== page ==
Flicking through the local paper, I find the old place is as buzzing as ever.  Lodge 102 of the Independent Order of Odd Fellows is selling Monongahela Festival parade chairs at $5 each.  The Solid Waste Authority will hold its quarterly board meeting at 6 pm next Monday at the Town Hall.  The Fraternal Order of Eagles Aerie 1682 will hold a dance on Tuesday, with music by Bob’s Karaoke.   So much to do!  But so little time in which to do it.  In a rare moment of weakness and stupidity, I have emailed S-Meg and told them I will be back in the office on Monday.  No – I wasn’t that cretinous.  “Early next week,” I said.  Still, it means I must leave for DC on Friday and spend some 30 hours crossing 12 time zones.  So I will miss the County Fair, which takes place on Friday and Saturday, with its livestock sales, lawnmower races, pet show, horse show and greased pig contest.  “Too bad I can’t be here,” I tell Lucy.  “We could strip Mrs Jepsen next door, smear bacon fat all over her and enter her into the …”  She cuts me short with one of her ‘that’s-not-nice’ remonstrations.  What other excitements does the local press promise?  I see that the local Ministerial Association is collecting non-perishable foods for victims of the Florida hurricanes.  They want foods that don’t need preparation, such as (we are advised) peanut butter, Vienna sausages, crackers and Slim-Jims.  Haven’t the poor battered and drenched wretches down there suffered enough? 

Thurs, 30 Sep
A conversation with Mr Jepsen next door.  “The ‘maiduz have done real fine this year,” he proudly announces.  He is referring to
Lycopersicon esculentum, the bright red fruit of which is an essential ingredient in local variations of Italian cuisine, such as pizza and spaghetti meatballs.  To befuddle her neighbours, Lucy makes a chutney out of them – excellent with curry – and now, it seems, it is the turn of the luckless homeless of storm-wracked Florida, who are to be donated a dozen jars of the stuff.  I am delivering them to Mr Jepsen.  He tells me that his family and their fellow Pentacostalists are praying for deliverance from killer bees.  They’ve already reached Kentucky, the old man tells me grimly.  I purse my lips.  “You know they’re cross-breeding with termites,” I warn him.  “Their mutant offspring crawl over you in bed at night and lay eggs under your skin.”  Oh Lord, no, he mumbles.  “’Fraid so,” I reply, shaking my head.  “The only protection is tomato chutney – spread it on your arms and legs.”  I point at the jars of spicy, brownish-yellow jam.  “But that’s all we have to spare.  Supposed to go to Florida.”  I take a deep, sympathetic breath.  “Use it as you think best,” I tell him, with a pat on the shoulder and a knowing look.  “I’m sure the Almighty will guide you in your decision.”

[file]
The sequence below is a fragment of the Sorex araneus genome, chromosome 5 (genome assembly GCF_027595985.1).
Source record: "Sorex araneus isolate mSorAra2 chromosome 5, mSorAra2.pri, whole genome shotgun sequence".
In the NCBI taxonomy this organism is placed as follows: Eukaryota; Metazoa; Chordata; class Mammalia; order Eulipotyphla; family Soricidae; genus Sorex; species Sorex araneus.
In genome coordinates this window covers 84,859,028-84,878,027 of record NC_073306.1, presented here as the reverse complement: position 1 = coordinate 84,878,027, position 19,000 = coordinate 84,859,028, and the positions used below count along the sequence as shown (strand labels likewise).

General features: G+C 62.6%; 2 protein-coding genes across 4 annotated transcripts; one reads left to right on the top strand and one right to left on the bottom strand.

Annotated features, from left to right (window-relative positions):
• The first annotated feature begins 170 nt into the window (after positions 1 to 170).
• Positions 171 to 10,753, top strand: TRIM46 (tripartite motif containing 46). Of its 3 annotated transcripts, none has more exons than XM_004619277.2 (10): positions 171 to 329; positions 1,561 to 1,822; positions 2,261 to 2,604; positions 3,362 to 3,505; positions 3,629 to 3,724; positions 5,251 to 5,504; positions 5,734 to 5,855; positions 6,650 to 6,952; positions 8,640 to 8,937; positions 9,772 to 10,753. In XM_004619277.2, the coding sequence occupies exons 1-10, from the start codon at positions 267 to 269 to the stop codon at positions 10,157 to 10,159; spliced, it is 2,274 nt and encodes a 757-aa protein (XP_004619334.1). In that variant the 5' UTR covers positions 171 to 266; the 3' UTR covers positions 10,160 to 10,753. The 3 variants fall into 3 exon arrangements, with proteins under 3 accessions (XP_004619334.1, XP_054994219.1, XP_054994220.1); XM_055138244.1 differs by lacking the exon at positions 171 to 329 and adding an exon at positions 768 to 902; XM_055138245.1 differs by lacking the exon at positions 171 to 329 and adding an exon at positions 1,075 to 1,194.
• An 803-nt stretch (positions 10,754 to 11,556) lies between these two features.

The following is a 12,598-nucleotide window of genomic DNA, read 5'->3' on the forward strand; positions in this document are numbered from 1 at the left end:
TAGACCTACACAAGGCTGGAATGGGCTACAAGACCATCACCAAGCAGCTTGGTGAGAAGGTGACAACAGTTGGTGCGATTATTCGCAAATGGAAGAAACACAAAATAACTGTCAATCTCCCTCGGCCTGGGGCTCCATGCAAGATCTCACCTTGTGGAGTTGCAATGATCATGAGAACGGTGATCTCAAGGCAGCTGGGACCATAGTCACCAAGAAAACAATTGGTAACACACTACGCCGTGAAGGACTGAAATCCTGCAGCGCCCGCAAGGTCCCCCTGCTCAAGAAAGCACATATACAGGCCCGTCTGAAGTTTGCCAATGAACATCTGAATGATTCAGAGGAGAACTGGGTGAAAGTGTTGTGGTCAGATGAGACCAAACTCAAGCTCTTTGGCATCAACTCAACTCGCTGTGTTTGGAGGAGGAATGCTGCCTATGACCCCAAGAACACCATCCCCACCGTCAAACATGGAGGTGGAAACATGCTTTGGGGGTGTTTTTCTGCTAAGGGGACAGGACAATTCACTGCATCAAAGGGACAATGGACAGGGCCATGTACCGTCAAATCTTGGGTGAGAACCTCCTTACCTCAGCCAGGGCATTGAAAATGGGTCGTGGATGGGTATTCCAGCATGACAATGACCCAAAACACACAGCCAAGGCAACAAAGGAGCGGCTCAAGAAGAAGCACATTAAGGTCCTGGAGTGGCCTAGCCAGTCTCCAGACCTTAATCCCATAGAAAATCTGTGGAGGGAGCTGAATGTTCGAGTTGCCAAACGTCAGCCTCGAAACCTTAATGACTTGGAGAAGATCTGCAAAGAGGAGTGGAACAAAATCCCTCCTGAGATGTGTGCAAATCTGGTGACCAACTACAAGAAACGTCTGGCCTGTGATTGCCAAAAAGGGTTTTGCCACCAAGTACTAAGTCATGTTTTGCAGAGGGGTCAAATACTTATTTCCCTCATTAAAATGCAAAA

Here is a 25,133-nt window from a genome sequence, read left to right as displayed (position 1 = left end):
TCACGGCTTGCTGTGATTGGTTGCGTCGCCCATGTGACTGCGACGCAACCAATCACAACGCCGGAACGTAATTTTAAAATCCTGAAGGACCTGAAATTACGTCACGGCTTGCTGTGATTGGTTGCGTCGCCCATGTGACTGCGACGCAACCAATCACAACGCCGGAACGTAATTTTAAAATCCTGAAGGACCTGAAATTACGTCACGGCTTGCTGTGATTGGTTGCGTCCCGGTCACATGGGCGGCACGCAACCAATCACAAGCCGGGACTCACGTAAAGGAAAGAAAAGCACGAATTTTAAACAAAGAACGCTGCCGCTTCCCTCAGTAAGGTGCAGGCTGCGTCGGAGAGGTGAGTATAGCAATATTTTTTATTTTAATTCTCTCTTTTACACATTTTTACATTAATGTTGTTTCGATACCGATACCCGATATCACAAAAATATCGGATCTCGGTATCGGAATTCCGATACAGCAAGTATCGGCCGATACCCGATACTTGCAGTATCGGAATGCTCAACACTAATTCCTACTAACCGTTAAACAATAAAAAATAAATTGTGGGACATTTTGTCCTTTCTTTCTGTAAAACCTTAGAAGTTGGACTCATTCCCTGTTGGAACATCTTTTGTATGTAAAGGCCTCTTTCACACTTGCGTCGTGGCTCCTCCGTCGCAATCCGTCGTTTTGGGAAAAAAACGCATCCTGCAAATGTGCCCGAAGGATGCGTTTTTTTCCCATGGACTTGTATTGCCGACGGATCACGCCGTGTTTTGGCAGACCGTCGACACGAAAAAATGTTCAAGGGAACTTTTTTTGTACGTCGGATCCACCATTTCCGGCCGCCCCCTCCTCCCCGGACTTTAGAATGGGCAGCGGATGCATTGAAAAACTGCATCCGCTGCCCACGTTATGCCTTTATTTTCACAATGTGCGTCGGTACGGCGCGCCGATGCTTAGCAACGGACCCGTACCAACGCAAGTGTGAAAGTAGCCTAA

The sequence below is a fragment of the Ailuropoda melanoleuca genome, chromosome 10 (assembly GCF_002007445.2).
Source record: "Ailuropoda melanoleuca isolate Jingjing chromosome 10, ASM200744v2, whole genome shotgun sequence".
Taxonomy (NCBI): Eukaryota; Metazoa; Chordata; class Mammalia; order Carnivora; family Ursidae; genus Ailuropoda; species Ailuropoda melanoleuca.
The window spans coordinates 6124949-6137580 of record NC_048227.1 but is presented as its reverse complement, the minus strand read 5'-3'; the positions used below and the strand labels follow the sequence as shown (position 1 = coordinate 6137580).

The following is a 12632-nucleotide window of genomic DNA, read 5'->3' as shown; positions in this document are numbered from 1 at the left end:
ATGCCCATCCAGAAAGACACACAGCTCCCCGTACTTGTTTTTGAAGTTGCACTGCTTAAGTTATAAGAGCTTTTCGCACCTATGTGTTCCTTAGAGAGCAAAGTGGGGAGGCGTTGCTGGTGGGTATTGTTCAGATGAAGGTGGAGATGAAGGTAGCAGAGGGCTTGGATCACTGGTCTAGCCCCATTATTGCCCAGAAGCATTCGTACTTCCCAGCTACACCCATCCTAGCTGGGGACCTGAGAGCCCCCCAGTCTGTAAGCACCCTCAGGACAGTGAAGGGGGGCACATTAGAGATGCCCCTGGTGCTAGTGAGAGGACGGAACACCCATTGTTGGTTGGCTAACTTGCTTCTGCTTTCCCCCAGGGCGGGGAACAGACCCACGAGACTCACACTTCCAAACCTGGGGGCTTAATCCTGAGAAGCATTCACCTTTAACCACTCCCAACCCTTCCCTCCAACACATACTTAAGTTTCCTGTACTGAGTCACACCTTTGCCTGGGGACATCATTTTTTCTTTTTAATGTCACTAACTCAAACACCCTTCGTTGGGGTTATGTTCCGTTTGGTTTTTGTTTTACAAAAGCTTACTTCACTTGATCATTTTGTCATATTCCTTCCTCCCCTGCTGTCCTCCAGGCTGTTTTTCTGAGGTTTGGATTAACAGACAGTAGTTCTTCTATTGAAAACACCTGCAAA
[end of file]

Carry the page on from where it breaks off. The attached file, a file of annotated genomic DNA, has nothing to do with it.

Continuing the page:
EVENING.  FORTIFIED by chips, pretzels and beer, we all sit and watch the first presidential debate.  With only 300 million citizens to choose from, who can fail to be impressed by these two contenders?  Although disturbingly Canadian-looking, Senator John Kerry sounds like he knows what he’s talking about, assuming you can’t tell Treblinka from Lubyanka.  President George W Bush reels off the facts and sound bites with little syntactical mayhem – but do I detect signs of the anti-smirk drugs wearing off?  In terms of substance, it’s six foreign policies from one, half a dozen from the other, plus they admire each other’s daughters.  In terms of style, Kerry’s ‘presidential’ act leaves Bush looking defensive.  I spy Lucy putting down her knitting and tossing a coin.  “There are two more debates to come,” John Quincy quickly tells her, “no need to decide yet.”